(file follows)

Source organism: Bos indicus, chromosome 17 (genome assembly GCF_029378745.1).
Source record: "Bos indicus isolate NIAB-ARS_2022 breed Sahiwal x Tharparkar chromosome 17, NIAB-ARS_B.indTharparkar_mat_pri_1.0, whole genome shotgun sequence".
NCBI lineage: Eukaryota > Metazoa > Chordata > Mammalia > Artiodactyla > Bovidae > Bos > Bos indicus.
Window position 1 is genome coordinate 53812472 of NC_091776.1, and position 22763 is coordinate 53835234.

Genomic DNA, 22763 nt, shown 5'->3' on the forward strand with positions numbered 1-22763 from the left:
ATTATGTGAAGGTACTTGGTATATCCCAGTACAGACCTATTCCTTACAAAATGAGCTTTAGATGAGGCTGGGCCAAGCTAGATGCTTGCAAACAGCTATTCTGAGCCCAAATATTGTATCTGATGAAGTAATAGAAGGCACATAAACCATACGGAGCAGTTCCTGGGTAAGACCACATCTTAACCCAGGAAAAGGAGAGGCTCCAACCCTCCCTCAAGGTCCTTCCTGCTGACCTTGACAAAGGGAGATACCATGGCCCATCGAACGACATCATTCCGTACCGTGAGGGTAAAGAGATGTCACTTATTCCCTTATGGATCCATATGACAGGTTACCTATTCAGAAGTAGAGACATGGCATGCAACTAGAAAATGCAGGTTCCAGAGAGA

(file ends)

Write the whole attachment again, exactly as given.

Source organism: Bos indicus, chromosome 17 (genome assembly GCF_029378745.1).
Source record: "Bos indicus isolate NIAB-ARS_2022 breed Sahiwal x Tharparkar chromosome 17, NIAB-ARS_B.indTharparkar_mat_pri_1.0, whole genome shotgun sequence".
NCBI lineage: Eukaryota > Metazoa > Chordata > Mammalia > Artiodactyla > Bovidae > Bos > Bos indicus.
Window position 1 is genome coordinate 53812472 of NC_091776.1, and position 22763 is coordinate 53835234.

Genomic DNA, 22763 nt, shown 5'->3' on the forward strand with positions numbered 1-22763 from the left:
ATTATGTGAAGGTACTTGGTATATCCCAGTACAGACCTATTCCTTACAAAATGAGCTTTAGATGAGGCTGGGCCAAGCTAGATGCTTGCAAACAGCTATTCTGAGCCCAAATATTGTATCTGATGAAGTAATAGAAGGCACATAAACCATACGGAGCAGTTCCTGGGTAAGACCACATCTTAACCCAGGAAAAGGAGAGGCTCCAACCCTCCCTCAAGGTCCTTCCTGCTGACCTTGACAAAGGGAGATACCATGGCCCATCGAACGACATCATTCCGTACCGTGAGGGTAAAGAGATGTCACTTATTCCCTTATGGATCCATATGACAGGTTACCTATTCAGAAGTAGAGACATGGCATGCAACTAGAAAATGCAGGTTCCAGAGAGA